Outlawing Campaign Lies Treads on Free Speech

     (CN) – A Minnesota law prohibiting the distribution of campaign literature that intentionally spreads lies to sway an election tramples free speech, the 8th Circuit ruled.
     Citizens for Quality Education and 281 Care Committee brought the challenge in Minneapolis, claiming that the Minnesota Fair Campaign Practices Act violates their First Amendment rights by inhibiting their ability to speak freely against the school-funding ballot initiatives they oppose.
     The law makes it a misdemeanor to distribute campaign material containing knowingly false statements intended to defeat a ballot question.
     A federal judge ruled for the state last year, finding that “the ballot provisions in Minn. Stat. § 211B.06 reflect a legislative judgment on behalf of Minnesotan citizens to guard against the malicious manipulation of the political process.”
     “The court finds that the provisions at issue are narrowly tailored to serve this compelling interest,” U.S. District Judge Ann Montgomery wrote.
     While the 8th Circuit found Tuesday that the state has a compelling interest in preserving “fair and honest” elections and preventing fraud, it nevertheless deemed the disputed statute overbroad.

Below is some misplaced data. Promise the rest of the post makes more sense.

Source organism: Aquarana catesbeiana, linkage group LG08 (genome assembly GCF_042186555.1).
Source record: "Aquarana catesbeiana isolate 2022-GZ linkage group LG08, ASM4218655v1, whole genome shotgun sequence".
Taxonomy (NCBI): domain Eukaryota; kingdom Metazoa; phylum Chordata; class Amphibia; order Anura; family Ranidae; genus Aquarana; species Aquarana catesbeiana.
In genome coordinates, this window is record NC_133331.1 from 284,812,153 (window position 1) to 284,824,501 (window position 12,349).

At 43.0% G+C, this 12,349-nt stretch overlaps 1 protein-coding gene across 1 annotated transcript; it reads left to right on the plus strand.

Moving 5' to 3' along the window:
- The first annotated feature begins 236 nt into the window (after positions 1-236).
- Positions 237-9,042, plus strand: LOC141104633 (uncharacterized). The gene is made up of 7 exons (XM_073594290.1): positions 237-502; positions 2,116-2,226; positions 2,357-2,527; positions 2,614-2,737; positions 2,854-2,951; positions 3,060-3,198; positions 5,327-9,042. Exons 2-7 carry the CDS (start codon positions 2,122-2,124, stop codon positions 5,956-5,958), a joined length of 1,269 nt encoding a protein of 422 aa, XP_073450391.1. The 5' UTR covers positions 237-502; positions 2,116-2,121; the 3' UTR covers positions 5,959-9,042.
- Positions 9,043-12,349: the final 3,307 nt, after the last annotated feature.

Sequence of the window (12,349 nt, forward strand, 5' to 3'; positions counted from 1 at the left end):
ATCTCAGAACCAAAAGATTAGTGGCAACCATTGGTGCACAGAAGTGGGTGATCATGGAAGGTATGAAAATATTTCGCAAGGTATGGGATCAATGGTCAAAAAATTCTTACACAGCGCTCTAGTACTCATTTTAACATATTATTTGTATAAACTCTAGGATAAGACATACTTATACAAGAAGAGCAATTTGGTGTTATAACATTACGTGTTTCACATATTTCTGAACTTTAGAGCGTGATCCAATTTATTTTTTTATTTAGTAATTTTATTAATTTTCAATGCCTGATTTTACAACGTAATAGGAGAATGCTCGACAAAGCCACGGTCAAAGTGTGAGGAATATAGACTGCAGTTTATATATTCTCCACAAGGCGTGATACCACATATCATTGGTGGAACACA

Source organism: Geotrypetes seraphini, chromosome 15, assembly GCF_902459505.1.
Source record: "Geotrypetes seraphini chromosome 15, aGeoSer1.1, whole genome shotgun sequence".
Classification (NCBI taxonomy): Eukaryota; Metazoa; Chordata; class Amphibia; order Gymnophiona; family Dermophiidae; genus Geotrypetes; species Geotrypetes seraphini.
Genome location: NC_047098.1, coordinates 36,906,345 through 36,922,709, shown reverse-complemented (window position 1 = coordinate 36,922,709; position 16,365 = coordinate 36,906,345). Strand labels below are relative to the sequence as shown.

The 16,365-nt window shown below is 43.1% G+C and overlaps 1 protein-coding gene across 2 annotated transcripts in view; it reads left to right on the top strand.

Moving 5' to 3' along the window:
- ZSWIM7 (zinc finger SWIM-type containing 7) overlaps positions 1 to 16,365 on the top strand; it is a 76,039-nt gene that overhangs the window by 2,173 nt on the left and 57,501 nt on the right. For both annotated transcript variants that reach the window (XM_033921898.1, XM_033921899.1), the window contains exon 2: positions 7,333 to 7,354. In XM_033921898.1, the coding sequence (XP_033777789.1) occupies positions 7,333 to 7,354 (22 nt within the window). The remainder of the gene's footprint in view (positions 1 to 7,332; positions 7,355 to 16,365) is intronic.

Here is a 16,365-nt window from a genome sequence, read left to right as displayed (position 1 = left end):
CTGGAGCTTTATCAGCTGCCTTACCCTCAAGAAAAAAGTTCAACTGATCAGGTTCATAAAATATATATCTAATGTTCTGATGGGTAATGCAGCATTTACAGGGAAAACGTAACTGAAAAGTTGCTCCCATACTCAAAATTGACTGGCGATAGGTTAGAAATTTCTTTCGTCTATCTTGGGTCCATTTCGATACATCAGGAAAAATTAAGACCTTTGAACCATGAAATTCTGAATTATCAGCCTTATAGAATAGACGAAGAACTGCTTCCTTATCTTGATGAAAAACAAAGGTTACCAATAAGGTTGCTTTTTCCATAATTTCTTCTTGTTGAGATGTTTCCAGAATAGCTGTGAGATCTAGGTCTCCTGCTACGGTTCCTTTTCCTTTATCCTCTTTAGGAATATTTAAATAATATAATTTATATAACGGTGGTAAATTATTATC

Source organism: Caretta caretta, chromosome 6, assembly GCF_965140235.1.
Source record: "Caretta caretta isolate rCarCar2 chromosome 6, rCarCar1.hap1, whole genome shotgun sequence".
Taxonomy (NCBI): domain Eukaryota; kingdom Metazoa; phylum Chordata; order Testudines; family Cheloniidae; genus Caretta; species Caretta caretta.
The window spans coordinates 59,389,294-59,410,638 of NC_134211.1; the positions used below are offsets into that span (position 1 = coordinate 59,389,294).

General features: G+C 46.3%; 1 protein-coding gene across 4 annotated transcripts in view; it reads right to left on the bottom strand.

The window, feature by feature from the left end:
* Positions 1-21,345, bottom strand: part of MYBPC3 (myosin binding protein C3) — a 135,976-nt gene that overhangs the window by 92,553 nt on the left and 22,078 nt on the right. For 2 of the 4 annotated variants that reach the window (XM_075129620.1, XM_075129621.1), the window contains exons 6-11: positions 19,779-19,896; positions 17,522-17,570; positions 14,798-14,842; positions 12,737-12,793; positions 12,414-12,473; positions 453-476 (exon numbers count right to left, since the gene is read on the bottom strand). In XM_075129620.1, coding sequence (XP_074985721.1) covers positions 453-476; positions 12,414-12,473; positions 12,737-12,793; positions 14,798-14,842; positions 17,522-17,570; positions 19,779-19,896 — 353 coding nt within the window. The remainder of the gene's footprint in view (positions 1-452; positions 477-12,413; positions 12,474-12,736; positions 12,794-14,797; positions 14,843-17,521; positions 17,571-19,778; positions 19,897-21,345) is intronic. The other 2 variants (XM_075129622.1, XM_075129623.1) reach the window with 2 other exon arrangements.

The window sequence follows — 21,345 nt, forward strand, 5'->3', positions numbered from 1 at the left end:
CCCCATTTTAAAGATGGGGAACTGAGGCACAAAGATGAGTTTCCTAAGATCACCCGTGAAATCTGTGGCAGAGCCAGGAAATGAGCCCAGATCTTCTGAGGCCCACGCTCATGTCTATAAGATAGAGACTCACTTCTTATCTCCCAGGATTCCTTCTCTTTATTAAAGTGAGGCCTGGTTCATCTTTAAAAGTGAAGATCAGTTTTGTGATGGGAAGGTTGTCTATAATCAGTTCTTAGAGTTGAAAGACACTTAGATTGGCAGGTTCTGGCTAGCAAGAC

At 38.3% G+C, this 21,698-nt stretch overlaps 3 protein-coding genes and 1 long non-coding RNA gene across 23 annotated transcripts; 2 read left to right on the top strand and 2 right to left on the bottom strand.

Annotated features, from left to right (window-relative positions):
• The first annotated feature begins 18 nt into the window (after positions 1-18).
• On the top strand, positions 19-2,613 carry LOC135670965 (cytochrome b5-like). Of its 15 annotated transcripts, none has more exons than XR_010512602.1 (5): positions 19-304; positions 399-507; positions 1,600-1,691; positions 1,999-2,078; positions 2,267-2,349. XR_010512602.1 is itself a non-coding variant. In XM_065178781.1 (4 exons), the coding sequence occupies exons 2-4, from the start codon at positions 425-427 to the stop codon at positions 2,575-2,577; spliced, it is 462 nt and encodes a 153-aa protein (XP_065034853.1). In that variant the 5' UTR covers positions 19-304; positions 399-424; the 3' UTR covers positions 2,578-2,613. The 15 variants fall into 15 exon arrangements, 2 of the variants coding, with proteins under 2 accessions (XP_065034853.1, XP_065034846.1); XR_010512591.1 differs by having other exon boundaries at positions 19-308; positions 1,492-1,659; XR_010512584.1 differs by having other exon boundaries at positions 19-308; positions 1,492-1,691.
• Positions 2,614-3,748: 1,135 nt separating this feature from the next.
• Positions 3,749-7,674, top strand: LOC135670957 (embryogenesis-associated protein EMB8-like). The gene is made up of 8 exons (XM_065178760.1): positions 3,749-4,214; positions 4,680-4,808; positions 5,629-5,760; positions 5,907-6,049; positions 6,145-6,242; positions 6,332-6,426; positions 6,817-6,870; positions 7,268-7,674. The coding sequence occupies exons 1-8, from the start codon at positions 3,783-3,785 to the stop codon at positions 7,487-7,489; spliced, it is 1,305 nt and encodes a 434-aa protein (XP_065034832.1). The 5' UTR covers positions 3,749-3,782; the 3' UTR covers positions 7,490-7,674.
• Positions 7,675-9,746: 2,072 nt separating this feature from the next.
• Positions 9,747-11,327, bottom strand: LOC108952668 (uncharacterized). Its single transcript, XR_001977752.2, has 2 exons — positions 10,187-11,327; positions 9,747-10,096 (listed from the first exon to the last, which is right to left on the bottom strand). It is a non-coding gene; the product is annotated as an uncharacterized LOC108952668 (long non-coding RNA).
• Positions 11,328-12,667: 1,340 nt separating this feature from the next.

“It is in the political arena where robust discourse must take place. And although there are certain outright falsities one could envision in the discussion of a proposed ballot question, especially when considering there are hotly debated sides to every issue, it seems that too often in that situation, the ‘falsity’ deemed by one person actionable under § 211B.06 will be a statement of conjecture about the future state of affairs should the ballot question pass or fail,” Judge Clarence Beam wrote for the three-judge panel. “Despite the certainty of conjecture, however, the state may not prevent others from ‘resort[ing] to exaggeration, to vilification of men who have been, or are, prominent in church or state, and even to false statement.’ Such ‘back and forth’ is the way of the world in election discourse.”
     The St. Louis, Mo.-based federal appeals court focused on the burden of the proceedings required to defend oneself against an allegation of making false statements in election literature, which may itself hamper electoral speech.
     In addition, real political damage may arise just from the allegation of false speech, which may ultimately be frivolous, but can be filed “at the whim” of anyone willing to file a complaint under oath.
     “The citizenry, not the government, should be the monitor of falseness in the political arena,” Beam wrote. “Citizens can digest and question writings or broadcasts in favor or against ballot initiatives just as they are equally poised to weigh counterpoints.”

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